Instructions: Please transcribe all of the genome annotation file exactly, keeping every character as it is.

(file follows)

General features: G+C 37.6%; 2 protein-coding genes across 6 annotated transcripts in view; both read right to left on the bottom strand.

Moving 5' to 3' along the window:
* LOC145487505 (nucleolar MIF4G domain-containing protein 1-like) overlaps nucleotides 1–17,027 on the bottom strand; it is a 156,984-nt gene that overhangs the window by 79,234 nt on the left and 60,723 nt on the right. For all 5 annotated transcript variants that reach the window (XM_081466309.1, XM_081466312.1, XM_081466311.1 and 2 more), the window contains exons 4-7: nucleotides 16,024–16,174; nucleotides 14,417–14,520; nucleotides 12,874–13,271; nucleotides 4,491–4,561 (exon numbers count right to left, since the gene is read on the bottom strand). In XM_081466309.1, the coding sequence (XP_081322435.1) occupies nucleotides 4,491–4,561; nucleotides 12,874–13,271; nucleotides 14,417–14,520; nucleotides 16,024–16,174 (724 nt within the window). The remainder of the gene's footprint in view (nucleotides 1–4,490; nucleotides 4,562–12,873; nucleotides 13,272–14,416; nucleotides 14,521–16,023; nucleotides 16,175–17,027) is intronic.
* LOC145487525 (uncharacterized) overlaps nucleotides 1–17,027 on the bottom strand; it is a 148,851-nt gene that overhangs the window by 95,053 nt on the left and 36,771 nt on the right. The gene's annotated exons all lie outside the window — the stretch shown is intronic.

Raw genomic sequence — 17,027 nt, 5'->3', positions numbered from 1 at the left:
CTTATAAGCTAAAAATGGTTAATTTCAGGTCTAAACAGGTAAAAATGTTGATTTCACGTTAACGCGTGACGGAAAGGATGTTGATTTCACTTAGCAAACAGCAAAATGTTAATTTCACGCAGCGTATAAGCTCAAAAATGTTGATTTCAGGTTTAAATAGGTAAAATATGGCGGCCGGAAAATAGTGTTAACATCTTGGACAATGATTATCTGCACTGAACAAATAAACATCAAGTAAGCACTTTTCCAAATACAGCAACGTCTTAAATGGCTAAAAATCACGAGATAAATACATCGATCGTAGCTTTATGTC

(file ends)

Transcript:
General features: G+C 37.6%; 2 protein-coding genes across 6 annotated transcripts in view; both read right to left on the bottom strand.

Moving 5' to 3' along the window:
* LOC145487505 (nucleolar MIF4G domain-containing protein 1-like) overlaps nucleotides 1–17,027 on the bottom strand; it is a 156,984-nt gene that overhangs the window by 79,234 nt on the left and 60,723 nt on the right. For all 5 annotated transcript variants that reach the window (XM_081466309.1, XM_081466312.1, XM_081466311.1 and 2 more), the window contains exons 4-7: nucleotides 16,024–16,174; nucleotides 14,417–14,520; nucleotides 12,874–13,271; nucleotides 4,491–4,561 (exon numbers count right to left, since the gene is read on the bottom strand). In XM_081466309.1, the coding sequence (XP_081322435.1) occupies nucleotides 4,491–4,561; nucleotides 12,874–13,271; nucleotides 14,417–14,520; nucleotides 16,024–16,174 (724 nt within the window). The remainder of the gene's footprint in view (nucleotides 1–4,490; nucleotides 4,562–12,873; nucleotides 13,272–14,416; nucleotides 14,521–16,023; nucleotides 16,175–17,027) is intronic.
* LOC145487525 (uncharacterized) overlaps nucleotides 1–17,027 on the bottom strand; it is a 148,851-nt gene that overhangs the window by 95,053 nt on the left and 36,771 nt on the right. The gene's annotated exons all lie outside the window — the stretch shown is intronic.

Raw genomic sequence — 17,027 nt, 5'->3', positions numbered from 1 at the left:
CTTATAAGCTAAAAATGGTTAATTTCAGGTCTAAACAGGTAAAAATGTTGATTTCACGTTAACGCGTGACGGAAAGGATGTTGATTTCACTTAGCAAACAGCAAAATGTTAATTTCACGCAGCGTATAAGCTCAAAAATGTTGATTTCAGGTTTAAATAGGTAAAATATGGCGGCCGGAAAATAGTGTTAACATCTTGGACAATGATTATCTGCACTGAACAAATAAACATCAAGTAAGCACTTTTCCAAATACAGCAACGTCTTAAATGGCTAAAAATCACGAGATAAATACATCGATCGTAGCTTTATGTC